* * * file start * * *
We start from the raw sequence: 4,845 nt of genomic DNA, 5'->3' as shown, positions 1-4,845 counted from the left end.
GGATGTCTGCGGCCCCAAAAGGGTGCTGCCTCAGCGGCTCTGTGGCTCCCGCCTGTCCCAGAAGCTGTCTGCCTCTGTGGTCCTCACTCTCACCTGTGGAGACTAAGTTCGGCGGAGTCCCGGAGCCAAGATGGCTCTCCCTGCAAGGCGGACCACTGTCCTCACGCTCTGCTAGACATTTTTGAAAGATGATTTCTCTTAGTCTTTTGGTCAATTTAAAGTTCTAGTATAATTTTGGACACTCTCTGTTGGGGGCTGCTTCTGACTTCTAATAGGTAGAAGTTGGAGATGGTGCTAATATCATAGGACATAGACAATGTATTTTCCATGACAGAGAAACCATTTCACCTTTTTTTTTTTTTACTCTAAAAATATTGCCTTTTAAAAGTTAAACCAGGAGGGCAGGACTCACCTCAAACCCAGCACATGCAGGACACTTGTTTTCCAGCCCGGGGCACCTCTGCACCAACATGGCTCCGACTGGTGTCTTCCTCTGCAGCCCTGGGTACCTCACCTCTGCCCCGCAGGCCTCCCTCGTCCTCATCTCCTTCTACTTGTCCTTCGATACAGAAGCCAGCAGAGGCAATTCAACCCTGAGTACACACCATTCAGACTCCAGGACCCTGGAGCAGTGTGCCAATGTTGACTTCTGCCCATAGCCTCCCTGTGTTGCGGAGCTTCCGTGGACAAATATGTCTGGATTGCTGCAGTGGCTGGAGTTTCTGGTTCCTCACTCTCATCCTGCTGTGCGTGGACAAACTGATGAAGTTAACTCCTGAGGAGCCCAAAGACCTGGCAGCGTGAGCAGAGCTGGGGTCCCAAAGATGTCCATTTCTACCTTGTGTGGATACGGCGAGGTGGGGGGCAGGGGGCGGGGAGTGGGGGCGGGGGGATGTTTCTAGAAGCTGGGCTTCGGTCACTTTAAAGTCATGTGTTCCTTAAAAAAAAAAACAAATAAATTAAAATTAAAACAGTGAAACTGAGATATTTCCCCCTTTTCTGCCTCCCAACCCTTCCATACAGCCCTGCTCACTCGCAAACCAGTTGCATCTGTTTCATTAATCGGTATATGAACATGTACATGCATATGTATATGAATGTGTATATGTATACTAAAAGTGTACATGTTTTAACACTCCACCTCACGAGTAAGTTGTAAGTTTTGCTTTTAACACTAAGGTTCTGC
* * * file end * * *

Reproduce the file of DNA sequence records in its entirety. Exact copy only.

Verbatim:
We start from the raw sequence: 4,845 nt of genomic DNA, 5'->3' as shown, positions 1-4,845 counted from the left end.
GGATGTCTGCGGCCCCAAAAGGGTGCTGCCTCAGCGGCTCTGTGGCTCCCGCCTGTCCCAGAAGCTGTCTGCCTCTGTGGTCCTCACTCTCACCTGTGGAGACTAAGTTCGGCGGAGTCCCGGAGCCAAGATGGCTCTCCCTGCAAGGCGGACCACTGTCCTCACGCTCTGCTAGACATTTTTGAAAGATGATTTCTCTTAGTCTTTTGGTCAATTTAAAGTTCTAGTATAATTTTGGACACTCTCTGTTGGGGGCTGCTTCTGACTTCTAATAGGTAGAAGTTGGAGATGGTGCTAATATCATAGGACATAGACAATGTATTTTCCATGACAGAGAAACCATTTCACCTTTTTTTTTTTTTACTCTAAAAATATTGCCTTTTAAAAGTTAAACCAGGAGGGCAGGACTCACCTCAAACCCAGCACATGCAGGACACTTGTTTTCCAGCCCGGGGCACCTCTGCACCAACATGGCTCCGACTGGTGTCTTCCTCTGCAGCCCTGGGTACCTCACCTCTGCCCCGCAGGCCTCCCTCGTCCTCATCTCCTTCTACTTGTCCTTCGATACAGAAGCCAGCAGAGGCAATTCAACCCTGAGTACACACCATTCAGACTCCAGGACCCTGGAGCAGTGTGCCAATGTTGACTTCTGCCCATAGCCTCCCTGTGTTGCGGAGCTTCCGTGGACAAATATGTCTGGATTGCTGCAGTGGCTGGAGTTTCTGGTTCCTCACTCTCATCCTGCTGTGCGTGGACAAACTGATGAAGTTAACTCCTGAGGAGCCCAAAGACCTGGCAGCGTGAGCAGAGCTGGGGTCCCAAAGATGTCCATTTCTACCTTGTGTGGATACGGCGAGGTGGGGGGCAGGGGGCGGGGAGTGGGGGCGGGGGGATGTTTCTAGAAGCTGGGCTTCGGTCACTTTAAAGTCATGTGTTCCTTAAAAAAAAAAACAAATAAATTAAAATTAAAACAGTGAAACTGAGATATTTCCCCCTTTTCTGCCTCCCAACCCTTCCATACAGCCCTGCTCACTCGCAAACCAGTTGCATCTGTTTCATTAATCGGTATATGAACATGTACATGCATATGTATATGAATGTGTATATGTATACTAAAAGTGTACATGTTTTAACACTCCACCTCACGAGTAAGTTGTAAGTTTTGCTTTTAACACTAAGGTTCTGC